NMP Volunteer and Standardized Patients Program

Volunteer and standardized patients play an integral role in the delivery of medical education. The volunteer/standardized patient program provides an opportunity for people of all ages, genders, physical condition, and backgrounds to participate in the education process of the medical students in the Northern Medical Program.

Those who volunteer can fulfill one of several roles - as a Volunteer Patient (VP), a Standardized Patient (SP), or a Clinical Teaching Associate (CTA) and will receive a stipend or remuneration for their participation.

Volunteer Patients

Volunteer Patients are commonly referred to as VP's.  VP's participate "as themselves "and help the medical students learn and practice their physical exam or interviewing skills.

VP's usually spend 1 to 3 hours in a clinical setting at the University Hospital of Northern BC with 4 to 8 medical students, under the watchful guidance of their physician tutor.  The VP is there to allow the student to learn about a body system, how it functions and allows the student to examine the particular body system that the class is studying at that time.  Examples are the heart and circulation; the foot and ankle; head and neck, etc.

VP's need to be comfortable being a "teaching model" and may be required to sit on an examining table wearing a hospital gown. VP's will not be asked to participate in any examinations or testing that is painful or intrusive (no breast or groin examinations, and no needles!), and they will be fully informed about what will happen and will provide their consent prior to participating in a session.

There are two types of volunteer patients, those "with findings" and those "without findings".

  • Volunteer Patients without findings are people who do not have a medical condition with obvious signs and symptoms.
  • Volunteer Patients with findings are people who DO have a medical condition with obvious signs and symptoms. VP's with findings work with the students while they learn about the sights, sounds and findings related to body function that is affected by a medical or genetic condition.

Dates/Times for Clinical Skills Sessions:

Clinical Skills Sessions currently take place on weekday afternoons between 1:00 pm and 5:00 pm. Your commitment will depend on which sessions you will be available and scheduled for.

Standardized Patients

Volunteer patientStandardized Patients are commonly referred to as SP's. SP's are trained to role play for teaching sessions as well as the evaluation of students.Though a background in acting can be helpful, it is certainly not essential.

Training time varies and depends on the complexity of the role and the ability of the individual(s) selected for the role. Training can be done at any time suitable to the SP and the Patient Trainer.

Time necessary for the role play varies and depends on the purpose of the role and how many students are involved.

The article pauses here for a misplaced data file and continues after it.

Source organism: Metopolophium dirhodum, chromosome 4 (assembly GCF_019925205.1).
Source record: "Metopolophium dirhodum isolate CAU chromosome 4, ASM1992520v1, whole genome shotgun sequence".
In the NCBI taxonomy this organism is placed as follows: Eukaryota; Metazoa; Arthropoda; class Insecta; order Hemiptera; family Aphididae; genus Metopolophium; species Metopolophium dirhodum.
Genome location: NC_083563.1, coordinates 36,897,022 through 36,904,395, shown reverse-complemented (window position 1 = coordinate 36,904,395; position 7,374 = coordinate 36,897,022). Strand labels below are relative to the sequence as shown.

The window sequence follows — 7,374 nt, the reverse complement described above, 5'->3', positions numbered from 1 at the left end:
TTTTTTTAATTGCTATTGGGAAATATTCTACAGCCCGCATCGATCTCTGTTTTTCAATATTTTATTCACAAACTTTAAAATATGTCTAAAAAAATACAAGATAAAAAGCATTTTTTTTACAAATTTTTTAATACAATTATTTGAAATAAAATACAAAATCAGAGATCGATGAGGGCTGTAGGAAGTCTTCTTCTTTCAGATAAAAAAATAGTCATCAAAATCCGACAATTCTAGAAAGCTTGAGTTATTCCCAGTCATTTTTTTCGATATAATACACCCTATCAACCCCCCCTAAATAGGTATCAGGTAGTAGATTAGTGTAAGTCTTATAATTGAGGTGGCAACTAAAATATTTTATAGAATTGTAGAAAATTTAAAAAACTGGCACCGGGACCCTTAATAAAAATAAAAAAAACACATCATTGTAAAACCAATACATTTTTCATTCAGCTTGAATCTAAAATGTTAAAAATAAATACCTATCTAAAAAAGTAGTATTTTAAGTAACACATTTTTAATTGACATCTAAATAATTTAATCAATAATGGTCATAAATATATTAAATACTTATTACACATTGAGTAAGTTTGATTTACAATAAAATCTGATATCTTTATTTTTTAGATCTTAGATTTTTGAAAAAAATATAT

SP Roles for Teaching Sessions

SP roles are used for helping students master the communication skills necessary for successful patient assessment, interaction and treatment. SP's generally perform their role in front of a group of 4-8 students with a physician tutor in the room. They may repeat this role 2-3 times up to 15 minutes in length. These sessions are generally done during the week and during the day.

SP Roles for Evaluation Sessions

SP roles are used during Years 1 through 4 Objective Structured Clinical Exams (OSCE's). SP's generally perform their role in a room with one student present at a time and one physician in the room assessing the student performance.  SP's may repeat this role from 8-16 times in 8 to 12 minute segments.

The types of cases that an SP will be asked to simulate vary in demand depending on case specifics.

Clinical Teaching Associates

Clinical Teaching Associates are commonly referred to as CTA's - FCTA's (female) or MCTA's (male). CTA’s are women and men who love teaching and want to make an impact on the delivery of health care for future patients.

CTA's receive special training so that they can help teach medical students how to perform respectful and thorough exams that are considered sensitive in nature, such as female breast and pelvic exams, and male urogenital and prostate exams.

CTA's must be willing to be both the patient and the instructor at the same time. You will undergo these examinations while you are teaching.

Individuals that are chosen to become CTA’s must have all of the necessary anatomy, with no findings, to teach these sessions.

Teaching sessions are sporadic and occur during the weekday so CTA's need to have flexible schedules and be reliable. Individuals chosen to become CTA's will be paid for training and each exam that you teach.

For further information on how to become a volunteer, standardized patient or clinical teaching associate, please contact:

Kathy Dewijn
Patient Recruiter/Standardized Patient Trainer
Phone: 250-649-7240
Email: katherine.dewijn@unbc.ca